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5.6

## The University of Glasgow # Types, lambda functions and type classes

## Function types

• Ordinary data types are for primitive data (like $$Int$$ and $$Char$$) and basic data structures (like $$[Int]$$ and $$[Char]$$).
• Algebraic data types are types that combine other types either as records (‘products’), e.g.

  data Pair = Pair Int Double


or as variants (‘sums’), e.g.

  data Bool = False | True

• Functions have types containing an arrow, e.g. $$Int \rightarrow String$$.
• We now look at function types in more detail.

### Lambda expressions

• Lambda expressions (named after the greek letter $$\lambda$$) play a very important role in functional programming in general and Haskell in particular.

#### Named and anonymous expressions

• You can give a name $$sum$$ to an expression $$2+2$$:
    sum = 2+2

• But you can also write anonymous expressions — expressions that just appear, but are not given names.
    (-b) + sqrt (b^2 - 4*a*c)

• Without anonymous expressions, writing this would almost be like assembly language:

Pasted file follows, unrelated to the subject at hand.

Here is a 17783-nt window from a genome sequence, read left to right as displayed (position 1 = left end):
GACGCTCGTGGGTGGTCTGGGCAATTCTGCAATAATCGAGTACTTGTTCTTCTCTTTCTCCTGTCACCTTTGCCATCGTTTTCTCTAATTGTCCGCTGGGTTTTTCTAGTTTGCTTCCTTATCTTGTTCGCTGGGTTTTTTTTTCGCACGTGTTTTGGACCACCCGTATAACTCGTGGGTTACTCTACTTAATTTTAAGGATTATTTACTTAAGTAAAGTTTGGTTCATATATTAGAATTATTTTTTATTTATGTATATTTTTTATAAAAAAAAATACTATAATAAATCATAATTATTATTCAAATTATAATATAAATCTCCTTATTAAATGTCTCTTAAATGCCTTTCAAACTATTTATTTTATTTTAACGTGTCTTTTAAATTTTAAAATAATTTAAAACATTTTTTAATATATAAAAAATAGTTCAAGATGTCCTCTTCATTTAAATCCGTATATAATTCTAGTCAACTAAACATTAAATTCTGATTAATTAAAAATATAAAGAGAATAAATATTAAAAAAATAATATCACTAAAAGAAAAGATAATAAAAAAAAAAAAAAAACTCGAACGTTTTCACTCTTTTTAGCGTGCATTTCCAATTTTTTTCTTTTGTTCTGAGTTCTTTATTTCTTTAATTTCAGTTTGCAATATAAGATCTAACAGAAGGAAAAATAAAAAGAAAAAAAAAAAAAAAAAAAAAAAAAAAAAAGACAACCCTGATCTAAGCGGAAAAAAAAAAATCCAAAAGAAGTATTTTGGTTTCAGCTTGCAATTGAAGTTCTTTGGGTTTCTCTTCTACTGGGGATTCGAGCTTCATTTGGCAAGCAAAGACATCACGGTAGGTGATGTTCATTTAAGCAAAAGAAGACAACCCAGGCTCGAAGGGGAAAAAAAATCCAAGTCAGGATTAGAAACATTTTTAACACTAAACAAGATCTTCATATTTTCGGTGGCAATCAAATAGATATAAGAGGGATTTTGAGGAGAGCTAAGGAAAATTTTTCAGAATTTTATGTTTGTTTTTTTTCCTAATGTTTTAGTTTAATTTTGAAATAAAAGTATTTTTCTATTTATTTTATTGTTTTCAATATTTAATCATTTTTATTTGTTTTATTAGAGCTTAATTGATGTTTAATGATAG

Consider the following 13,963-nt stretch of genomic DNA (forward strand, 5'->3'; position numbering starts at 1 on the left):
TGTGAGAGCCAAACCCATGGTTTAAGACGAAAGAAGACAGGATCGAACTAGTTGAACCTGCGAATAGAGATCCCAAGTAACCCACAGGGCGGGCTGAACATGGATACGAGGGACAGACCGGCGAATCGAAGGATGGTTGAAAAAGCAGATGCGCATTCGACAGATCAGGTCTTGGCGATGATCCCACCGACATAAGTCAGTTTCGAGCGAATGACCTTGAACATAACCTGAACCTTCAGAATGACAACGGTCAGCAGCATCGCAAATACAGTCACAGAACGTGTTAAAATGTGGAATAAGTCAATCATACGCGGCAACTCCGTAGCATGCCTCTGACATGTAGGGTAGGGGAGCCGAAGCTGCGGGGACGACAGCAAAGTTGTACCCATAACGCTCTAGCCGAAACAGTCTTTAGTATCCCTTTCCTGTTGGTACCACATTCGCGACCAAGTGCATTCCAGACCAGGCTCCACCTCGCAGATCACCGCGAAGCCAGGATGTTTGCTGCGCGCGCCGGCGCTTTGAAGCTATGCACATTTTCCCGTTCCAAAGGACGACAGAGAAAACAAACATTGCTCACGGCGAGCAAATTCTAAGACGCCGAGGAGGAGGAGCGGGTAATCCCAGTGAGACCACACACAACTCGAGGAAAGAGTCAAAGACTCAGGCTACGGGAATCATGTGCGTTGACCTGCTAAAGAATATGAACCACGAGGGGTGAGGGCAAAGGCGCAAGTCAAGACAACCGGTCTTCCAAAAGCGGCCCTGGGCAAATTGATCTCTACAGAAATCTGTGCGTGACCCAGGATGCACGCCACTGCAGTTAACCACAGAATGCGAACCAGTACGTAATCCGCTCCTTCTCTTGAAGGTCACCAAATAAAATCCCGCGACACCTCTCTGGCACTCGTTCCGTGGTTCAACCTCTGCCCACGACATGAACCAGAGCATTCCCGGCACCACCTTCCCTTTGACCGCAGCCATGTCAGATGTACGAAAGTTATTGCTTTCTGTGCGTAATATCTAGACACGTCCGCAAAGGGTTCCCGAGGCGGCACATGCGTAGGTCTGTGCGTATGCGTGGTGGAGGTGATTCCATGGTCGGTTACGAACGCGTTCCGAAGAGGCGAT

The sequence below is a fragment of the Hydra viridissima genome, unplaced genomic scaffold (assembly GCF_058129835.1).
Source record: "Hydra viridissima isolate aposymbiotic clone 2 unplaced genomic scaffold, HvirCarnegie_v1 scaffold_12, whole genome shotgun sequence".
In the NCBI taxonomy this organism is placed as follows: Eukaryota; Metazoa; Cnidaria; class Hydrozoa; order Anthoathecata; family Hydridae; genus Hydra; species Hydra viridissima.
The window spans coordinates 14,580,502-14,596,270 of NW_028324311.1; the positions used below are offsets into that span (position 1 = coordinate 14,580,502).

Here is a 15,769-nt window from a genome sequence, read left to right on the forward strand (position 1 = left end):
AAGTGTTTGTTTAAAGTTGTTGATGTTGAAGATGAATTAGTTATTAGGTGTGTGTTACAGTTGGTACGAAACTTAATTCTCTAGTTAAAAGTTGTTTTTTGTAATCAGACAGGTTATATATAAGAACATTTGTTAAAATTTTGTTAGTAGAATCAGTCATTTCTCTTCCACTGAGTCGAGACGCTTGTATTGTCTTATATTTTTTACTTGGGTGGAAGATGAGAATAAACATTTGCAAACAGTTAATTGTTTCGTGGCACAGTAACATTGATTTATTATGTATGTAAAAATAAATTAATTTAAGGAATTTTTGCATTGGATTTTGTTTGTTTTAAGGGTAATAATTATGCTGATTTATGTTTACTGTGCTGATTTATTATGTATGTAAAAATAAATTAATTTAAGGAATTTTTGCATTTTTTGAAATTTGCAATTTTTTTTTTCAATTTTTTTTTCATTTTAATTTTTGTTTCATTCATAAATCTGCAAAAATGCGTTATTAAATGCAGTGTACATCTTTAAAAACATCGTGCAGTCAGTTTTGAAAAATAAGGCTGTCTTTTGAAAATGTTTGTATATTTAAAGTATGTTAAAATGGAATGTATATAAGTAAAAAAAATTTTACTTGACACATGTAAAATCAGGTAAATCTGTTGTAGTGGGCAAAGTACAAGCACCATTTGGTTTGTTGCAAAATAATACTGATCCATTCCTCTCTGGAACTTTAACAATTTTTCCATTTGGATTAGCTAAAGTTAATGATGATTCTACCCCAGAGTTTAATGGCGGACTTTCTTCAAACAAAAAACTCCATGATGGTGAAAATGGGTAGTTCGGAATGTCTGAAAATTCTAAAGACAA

e1 = (-b)
e2 = b^2
e3 = 4*a
e4 = e3*c
e5 = e2-e4
e6 = e1+e5


#### Some background

• Sometimes in a mathematics or physics book, there are statements like “the function $$x^2$$ is continuous$$\ldots$$”

• This is ok when the context makes it clear what $$x$$ is.

• But it can lead to problems. What does $$x*y$$ mean?

• Is it a constant, because both $$x$$ and $$y$$ have fixed values?

• Is it a function of $$x$$, with a fixed value of $$y$$?

• Is it a function of $$y$$, with a fixed value of $$x$$?

• Is it a function of both $$x$$ and $$y$$?

• A lambda expression $$\backslash x \rightarrow e$$ contains

• An explicit statement that the formal parameter is $$x$$, and

• the expression $$e$$ that defines the value of the function.

#### Anonymous functions

• A function can be defined and given a name using an equation:
    f :: Int -> Int
f x = x+1

• Since functions are “first class”, they are ubiquitous, and it’s often useful to denote a function anonymously.

• This is done using lambda expressions.

    \x -> x+1


Pronounced “lambda x arrow x+1”.

There may be any number of arguments:

    \x y z -> 2*x + y*z


#### Using a lambda expression

Functions are first class: you can use a lambda expression wherever a function is needed. Thus

    f = \x -> x+1


is equivalent to

    f x = x+1


But lambda expressions are most useful when they appear inside larger expressions.

    map (\x -> 2*x + 1) xs


### Monomorphic and polymorphic functions